The Verizon survey also revealed that many parents fail to set any rules or protections for their offspring’s use of the cell phone. The danger of this is increased when it is realized that many of these cell phones are actually smart phones with advanced Internet access and access to social media. This effectively puts a miniature computer with unrestricted Web access in the hands of very young children.

There can be no doubt that we are all now living in a digital world. The digital revolution has wrought wonders and unparalleled access. But it has also brought unprecedented dangers — and those dangers are magnified when it comes to children and teenagers. This Verizon survey should serve as a wake-up call to parents and to all those who care for the coming generation. Childhood is being left in the dust of the digital transformation.

One final observation: When parents did set rules for how a child was to use a cell phone, the most common rule was that the child had to answer the phone when a parent called. Now, that rule makes sense.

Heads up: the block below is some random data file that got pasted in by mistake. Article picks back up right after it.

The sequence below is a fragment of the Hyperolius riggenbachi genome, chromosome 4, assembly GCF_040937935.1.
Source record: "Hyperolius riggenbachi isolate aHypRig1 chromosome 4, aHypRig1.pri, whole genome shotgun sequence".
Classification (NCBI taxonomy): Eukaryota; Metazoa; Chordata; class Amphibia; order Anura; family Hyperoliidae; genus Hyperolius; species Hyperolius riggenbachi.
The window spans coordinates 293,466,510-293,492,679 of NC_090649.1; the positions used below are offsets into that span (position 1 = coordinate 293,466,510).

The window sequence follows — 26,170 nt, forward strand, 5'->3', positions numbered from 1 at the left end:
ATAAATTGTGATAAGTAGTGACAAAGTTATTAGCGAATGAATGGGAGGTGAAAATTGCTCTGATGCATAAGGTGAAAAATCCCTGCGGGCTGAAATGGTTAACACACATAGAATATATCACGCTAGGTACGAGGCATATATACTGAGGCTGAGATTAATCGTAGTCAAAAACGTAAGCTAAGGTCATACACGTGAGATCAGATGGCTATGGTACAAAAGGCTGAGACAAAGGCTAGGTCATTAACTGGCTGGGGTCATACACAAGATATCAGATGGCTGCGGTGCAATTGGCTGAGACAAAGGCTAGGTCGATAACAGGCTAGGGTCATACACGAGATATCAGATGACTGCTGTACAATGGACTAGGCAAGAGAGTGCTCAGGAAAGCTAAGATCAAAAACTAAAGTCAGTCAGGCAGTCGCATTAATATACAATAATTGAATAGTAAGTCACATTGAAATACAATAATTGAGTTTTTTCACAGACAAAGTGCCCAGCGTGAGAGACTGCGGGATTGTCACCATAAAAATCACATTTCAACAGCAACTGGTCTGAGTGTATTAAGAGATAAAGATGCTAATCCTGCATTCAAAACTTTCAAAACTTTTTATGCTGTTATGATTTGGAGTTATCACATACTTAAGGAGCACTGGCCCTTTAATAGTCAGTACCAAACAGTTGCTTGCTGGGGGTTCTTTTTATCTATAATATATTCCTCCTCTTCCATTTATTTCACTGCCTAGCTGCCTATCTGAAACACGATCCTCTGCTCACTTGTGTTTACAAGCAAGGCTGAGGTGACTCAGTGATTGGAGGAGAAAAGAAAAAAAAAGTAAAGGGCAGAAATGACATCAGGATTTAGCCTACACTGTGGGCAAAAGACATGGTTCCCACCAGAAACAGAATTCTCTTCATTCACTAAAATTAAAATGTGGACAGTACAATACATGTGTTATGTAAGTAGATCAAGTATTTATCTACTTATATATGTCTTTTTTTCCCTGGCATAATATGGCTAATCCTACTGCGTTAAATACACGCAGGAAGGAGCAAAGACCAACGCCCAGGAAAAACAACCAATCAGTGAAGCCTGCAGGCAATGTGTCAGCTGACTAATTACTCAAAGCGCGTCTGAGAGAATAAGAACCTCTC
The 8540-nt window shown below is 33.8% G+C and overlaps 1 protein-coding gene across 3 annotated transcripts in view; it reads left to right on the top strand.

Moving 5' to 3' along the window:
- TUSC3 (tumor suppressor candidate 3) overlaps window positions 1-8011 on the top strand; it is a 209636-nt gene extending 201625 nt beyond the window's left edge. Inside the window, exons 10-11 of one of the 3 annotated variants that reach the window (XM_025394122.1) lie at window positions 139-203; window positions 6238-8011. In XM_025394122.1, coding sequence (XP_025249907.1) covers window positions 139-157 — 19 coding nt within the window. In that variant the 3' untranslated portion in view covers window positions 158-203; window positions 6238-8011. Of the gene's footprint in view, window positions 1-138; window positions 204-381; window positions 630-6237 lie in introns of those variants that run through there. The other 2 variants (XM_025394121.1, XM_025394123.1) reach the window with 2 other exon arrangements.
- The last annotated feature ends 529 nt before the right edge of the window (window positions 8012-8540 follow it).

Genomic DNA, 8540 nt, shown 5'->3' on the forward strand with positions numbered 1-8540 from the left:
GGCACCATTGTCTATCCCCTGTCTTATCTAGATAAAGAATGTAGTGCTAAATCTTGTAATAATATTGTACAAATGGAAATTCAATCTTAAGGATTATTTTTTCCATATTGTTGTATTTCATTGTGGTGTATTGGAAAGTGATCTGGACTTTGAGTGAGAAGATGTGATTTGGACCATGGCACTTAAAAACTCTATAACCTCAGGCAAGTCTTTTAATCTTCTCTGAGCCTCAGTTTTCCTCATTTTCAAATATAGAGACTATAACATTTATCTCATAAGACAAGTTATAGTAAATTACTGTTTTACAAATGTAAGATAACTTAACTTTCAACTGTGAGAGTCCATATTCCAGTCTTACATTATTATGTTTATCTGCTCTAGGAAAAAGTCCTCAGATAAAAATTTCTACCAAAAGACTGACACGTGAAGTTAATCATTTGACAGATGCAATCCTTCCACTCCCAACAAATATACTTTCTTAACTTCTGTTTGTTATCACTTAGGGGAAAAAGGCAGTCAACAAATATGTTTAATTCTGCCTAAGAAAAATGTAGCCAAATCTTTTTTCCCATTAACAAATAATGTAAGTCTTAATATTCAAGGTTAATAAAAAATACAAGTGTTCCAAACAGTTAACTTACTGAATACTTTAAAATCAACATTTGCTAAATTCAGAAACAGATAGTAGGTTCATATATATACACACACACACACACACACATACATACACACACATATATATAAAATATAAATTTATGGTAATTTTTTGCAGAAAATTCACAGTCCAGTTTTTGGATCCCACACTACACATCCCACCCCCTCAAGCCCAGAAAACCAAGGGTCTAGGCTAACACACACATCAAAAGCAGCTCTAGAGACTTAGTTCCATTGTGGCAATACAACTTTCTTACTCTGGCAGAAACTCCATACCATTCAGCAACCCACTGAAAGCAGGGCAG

My Letter to the Southern Seminary Community: Our Duty to Report

This letter to The Southern Baptist Theological Seminary and Boyce College community was released in the wake of the tragedy and scandal at Penn State University, and in honor of all those who have experienced such abuse.

My CNN Column: Are Evangelicals Dangerous?

My column at, “Are Evangelicals Dangerous?,” was posted there on Sunday’s front page. By mid-Monday, there were 75 pages of comments at the site. That tells us something about the volatility of the question.